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Do skylarks sing to attract insects?

Sent in by Marian Batchelor, Hertfordshire

'Aspiring bird, in thee I find
An emblem of the youthful mind,
Whose earliest voice, like thine is given
To notes of joy that mount to heaven;
But fetter'd by the toils of life,
Its sordid cares, its bitter strife,
It feels its noble efforts vain,
And sadly sinks to earth again.'
 
James Northcote, Fable XXXVI, from Fables, Original and Selected (1833)
 
The song of the skylark - as with other birds - serves different purposes and at different times of year. Song is given principally by the male and is used as a signal to attract a mate; to warn potential rivals of the presence of an occupied territory and also as a signal to deter predators. The skylark features heavily in myth and folklore, but - delightful though the notion is - the song is not used to attract insects.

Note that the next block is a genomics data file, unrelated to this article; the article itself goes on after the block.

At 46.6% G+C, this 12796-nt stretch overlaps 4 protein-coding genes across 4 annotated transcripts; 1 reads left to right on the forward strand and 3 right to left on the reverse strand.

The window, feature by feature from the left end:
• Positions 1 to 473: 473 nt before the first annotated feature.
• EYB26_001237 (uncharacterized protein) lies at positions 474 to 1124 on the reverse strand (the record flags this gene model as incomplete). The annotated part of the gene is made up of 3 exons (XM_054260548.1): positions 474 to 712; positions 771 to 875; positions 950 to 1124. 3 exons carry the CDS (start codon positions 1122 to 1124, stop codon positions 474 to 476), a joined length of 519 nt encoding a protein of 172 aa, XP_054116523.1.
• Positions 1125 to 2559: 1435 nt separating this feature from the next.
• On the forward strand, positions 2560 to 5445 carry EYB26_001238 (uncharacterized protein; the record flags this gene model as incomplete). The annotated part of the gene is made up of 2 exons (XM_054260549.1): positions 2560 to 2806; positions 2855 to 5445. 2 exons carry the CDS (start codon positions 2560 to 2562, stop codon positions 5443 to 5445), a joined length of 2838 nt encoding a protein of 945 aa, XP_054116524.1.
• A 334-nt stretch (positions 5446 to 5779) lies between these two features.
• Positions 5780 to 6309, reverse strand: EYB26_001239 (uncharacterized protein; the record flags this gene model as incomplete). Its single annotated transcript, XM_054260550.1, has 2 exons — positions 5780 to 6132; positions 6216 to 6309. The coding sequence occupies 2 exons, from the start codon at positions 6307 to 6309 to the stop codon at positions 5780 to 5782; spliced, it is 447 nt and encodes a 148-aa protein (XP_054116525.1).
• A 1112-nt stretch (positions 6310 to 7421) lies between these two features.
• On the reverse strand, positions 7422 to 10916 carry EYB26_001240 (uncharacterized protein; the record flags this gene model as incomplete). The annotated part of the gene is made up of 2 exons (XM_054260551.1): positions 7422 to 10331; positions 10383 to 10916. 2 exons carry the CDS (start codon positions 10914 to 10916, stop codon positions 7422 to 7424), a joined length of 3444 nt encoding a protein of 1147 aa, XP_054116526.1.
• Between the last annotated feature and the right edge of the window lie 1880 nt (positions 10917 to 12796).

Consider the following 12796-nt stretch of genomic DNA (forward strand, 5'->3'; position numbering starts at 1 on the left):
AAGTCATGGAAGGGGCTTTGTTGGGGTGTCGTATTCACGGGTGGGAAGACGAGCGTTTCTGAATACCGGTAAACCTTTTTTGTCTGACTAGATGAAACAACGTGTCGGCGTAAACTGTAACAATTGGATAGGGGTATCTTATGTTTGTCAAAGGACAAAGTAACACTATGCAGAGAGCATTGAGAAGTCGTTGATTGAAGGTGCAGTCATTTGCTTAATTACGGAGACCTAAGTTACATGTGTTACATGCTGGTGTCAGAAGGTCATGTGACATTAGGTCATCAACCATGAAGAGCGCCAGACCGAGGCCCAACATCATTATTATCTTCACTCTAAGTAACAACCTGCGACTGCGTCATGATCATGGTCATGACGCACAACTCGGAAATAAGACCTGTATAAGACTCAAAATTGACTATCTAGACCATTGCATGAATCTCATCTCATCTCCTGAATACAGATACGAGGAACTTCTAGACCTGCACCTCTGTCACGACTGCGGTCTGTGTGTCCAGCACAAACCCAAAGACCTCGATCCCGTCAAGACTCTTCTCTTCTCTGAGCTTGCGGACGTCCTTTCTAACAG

With the possible exception of the nightingale, no birds' song has been more celebrated in music and poetry than that of the skylark. To look at, the skylark is a rather small, streaky and non-descript bird which, in keeping with other visually unprepossessing birds like the nightingale, delivers a remarkably rich and complex song. Unlike the nightingale however, which usually sings from deep within cover, the skylark will deliver its song in flight, making it a conspicuous bird of the British countryside.
 
The skylark is an exceptional mimic, and will often include within its song the calls of other birds which share its favoured habitat. Most common are the calls of waders such as curlew and redshank, but will also include snatches of the songs of linnet and corn bunting. This virtuosity made the skylark a popular cage bird in the eighteenth and nineteenth century, a practice that is thankfully now illegal.
 
The recent fortunes of the skylark have been equally calamitous: between 1972-1996, the UK breeding population declined by 75%, affording it a place on the UK's 'red-list' as a species of the highest conservation concern. To learn more about the reasons for the decline, and what the RSPB is doing to secure the future of these delightful songsters, click on the link to the right. 
 

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